When I was ten we lived in a rambling, wood frame house at the edge of town near an open field.

When I was ten we lived in a rambling, wood frame house at the edge of town near an open field. It was not long after we moved in that I began to lobby for a gun. I wanted a rifle. I yearned to shoot tin cans, bottles lined up on logs and scraps of paper with a bull's-eye drawn in the center.

I had spent many a Saturday afternoon seated in the balcony of the Laurel Theater watching exhilarating adventure serials: G-Men packing heat, soldiers in foxholes firing off machine guns, cowboys reaching for six guns or rifles, puffs of smoke rising from their barrels as horses bolted and men fell off roof tops, mortally wounded. Most kids in the neighborhood were armed with silver cap guns and wooden rifles. We played war or cops and robbers, racing up and down the street shooting each other and arguing about who was supposed to be dead or at least wounded.

My father finally relented, no match for my earnest pleading, Please dad, Please dad. I touched on words like, Careful, I'll be really careful. I'll learn stuff. I'll be responsible. I was no rookie and my dad was a softy. My mother was silent and apprehensive.

And so I stood in the field holding a rifle, an air rifle as it turned out. Wooden stock, a blue-black barrel with a forward grip that was also the lever that I worked up and down with some effort filling a chamber with compressed air. I placed a pellet neatly in a sleeve just above the trigger and pushed it snugly into the barrel. Armed with a sack full of pellets there wasn't an empty can or bottle to be found that wasn't dented or shattered repeatedly. I caught on quickly, sighting along the barrel, allowing for the physics of a solid object moving across a great distance while losing altitude ever so slightly as it went.

That rifle was a compelling thing to possess: an elegant, sleek mix of wood and metal and engineering. To me it was seductive, irresistible, and possessed an inherent power and authority by virtue of what it could do: send a pellet across the field toward a distant object at a hundred feet per second (even faster? I wasn't sure) and clang and dent and break whatever it hit.

In one distant corner of the field was a large pine tree, its branches wide and open, a favorite resting place for blackbirds. They are a frenetic crowd, their beaks sharp, their eyes quick and suspicious, their wings a shimmering midnight black, some with a touch of red at the shoulder. Like robins, they're gregarious, darting about in small flocks, walking on the ground, heads bobbing, probing the damp soil for seeds and small bugs.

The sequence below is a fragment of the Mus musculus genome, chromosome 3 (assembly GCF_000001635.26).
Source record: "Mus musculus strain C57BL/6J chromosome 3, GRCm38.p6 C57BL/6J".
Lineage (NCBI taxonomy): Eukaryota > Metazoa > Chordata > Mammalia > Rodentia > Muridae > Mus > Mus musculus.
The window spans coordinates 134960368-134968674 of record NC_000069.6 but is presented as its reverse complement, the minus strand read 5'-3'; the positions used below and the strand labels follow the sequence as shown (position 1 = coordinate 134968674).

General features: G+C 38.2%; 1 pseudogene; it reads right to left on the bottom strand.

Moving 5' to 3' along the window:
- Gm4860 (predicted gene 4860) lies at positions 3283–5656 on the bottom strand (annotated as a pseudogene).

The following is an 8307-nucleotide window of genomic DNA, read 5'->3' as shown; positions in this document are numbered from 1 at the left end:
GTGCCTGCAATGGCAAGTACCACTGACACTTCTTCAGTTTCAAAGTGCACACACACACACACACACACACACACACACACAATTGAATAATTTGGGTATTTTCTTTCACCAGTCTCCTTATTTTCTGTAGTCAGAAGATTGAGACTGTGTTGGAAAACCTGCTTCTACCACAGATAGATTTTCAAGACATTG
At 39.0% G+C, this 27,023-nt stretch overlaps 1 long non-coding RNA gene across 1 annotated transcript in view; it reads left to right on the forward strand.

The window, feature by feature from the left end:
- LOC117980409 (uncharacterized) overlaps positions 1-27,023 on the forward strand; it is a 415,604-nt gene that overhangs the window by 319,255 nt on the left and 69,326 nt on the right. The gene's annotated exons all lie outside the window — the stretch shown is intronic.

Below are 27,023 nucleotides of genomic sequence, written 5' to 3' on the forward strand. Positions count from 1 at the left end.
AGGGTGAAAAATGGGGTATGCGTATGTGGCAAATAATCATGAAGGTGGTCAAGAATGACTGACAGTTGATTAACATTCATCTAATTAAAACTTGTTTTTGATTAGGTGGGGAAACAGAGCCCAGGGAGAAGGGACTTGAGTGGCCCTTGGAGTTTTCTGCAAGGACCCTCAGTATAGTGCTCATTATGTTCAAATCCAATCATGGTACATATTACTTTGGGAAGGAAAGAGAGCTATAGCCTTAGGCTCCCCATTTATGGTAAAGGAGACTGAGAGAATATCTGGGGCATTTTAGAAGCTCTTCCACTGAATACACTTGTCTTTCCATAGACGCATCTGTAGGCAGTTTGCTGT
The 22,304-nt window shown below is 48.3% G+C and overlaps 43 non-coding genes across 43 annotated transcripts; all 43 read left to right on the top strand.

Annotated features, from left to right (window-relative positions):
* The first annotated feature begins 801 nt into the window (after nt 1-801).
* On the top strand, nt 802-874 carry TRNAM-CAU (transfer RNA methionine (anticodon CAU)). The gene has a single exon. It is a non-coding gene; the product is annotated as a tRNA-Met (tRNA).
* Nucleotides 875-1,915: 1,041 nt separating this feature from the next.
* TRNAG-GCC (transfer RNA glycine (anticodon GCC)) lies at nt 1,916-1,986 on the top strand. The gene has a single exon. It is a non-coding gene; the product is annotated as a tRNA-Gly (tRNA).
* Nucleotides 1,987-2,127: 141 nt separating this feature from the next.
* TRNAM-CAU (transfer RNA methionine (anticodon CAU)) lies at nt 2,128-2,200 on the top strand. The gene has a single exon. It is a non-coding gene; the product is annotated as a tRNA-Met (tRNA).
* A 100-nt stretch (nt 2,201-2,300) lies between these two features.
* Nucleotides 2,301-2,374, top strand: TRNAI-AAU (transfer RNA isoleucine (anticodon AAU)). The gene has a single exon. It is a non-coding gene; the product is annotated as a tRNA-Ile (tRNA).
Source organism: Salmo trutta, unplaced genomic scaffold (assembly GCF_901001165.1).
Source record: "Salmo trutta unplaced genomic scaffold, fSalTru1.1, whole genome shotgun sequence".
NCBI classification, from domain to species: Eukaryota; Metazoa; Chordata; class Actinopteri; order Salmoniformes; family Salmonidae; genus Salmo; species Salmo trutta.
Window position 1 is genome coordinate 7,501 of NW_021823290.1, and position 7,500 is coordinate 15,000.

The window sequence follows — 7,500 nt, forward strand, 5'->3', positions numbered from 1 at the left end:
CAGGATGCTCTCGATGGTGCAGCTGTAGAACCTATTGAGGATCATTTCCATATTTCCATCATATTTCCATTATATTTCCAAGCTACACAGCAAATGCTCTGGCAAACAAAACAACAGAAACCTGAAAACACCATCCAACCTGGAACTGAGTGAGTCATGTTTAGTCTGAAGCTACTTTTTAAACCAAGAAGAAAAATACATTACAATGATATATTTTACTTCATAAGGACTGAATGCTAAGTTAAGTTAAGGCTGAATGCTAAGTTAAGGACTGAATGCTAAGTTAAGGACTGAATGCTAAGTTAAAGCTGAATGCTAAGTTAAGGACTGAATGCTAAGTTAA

I often stood in the field with my rifle, watching the blackbirds flying restlessly from the field to the pine tree and back, swooping and diving, briefly resting on a sagging wire fence that bordered the field. On occasion, with no malevolence, I lifted my rifle to my cheek and took aim, sighting on one then another, back and forth, from one branch to the other. A blackbird was not a bottle or can, for it was not in its nature to sit still for very long. They flitted about, sitting quietly for only the briefest of moments. It would be no easy shot to hit a blackbird.

I had been admonished repeatedly by my parents, especially my mother, that I was never to shoot a living thing: not a bird, not a gopher, not even those small, dry lizards that would appear suddenly, darting from the brown grass, legs akimbo, their narrow tails sweeping the ground. I had promised.

Then one morning, early, the sun barely above the treetops, the air cool, the tips of my sneakers wet from the damp, I stood in the field, not far from the pine tree, and I watched the blackbirds. As I had done so many times before, I raised my rifle and took aim. And then, without reflection or hesitation, I pulled the trigger. This time a blackbird, one that had been sitting on the end of a branch, fell like a stone from the tree and landed on the ground, unmoving.

In disbelief I walked toward it, lying in the grass, the blackbird that had just seconds before been electric with life was now lying with a final stillness near the tree. I struggled to grasp the connection between my abstract act — raise, aim, fire — and the lifeless blackbird. I bent down and picked it up in my hands and felt its softness, its warmth, and holding it gently, carefully, I noticed how light it was, everything about it fragile and tentative. Its legs were thin, dark stems, its claws weakly curled, and on its shoulders were two red spots, a startling contrast to the ebony, charcoal shades of its feathers which caught the sunlight and lifted in the morning breeze.

I realized then, in that moment, that I had killed that small bird and when I moved my hands, its head rolled from side to side. There was no blood, no sign that anything had happened other than its eyes were hooded, opaque, and I knew that I had done something that was completely unexpected and irreversible. I could not wish the pellet back into my gun. I could not will the bird back into the tree. I had killed it and its life was over.

I put my gun away that morning and never shot it again. And my father never asked me why. Perhaps he knew. Perhaps he understood. I never said a word about the blackbird and tried only to forget the image of it dropping from the tree and lying in the grass, unmoving. Like a small, dark stone.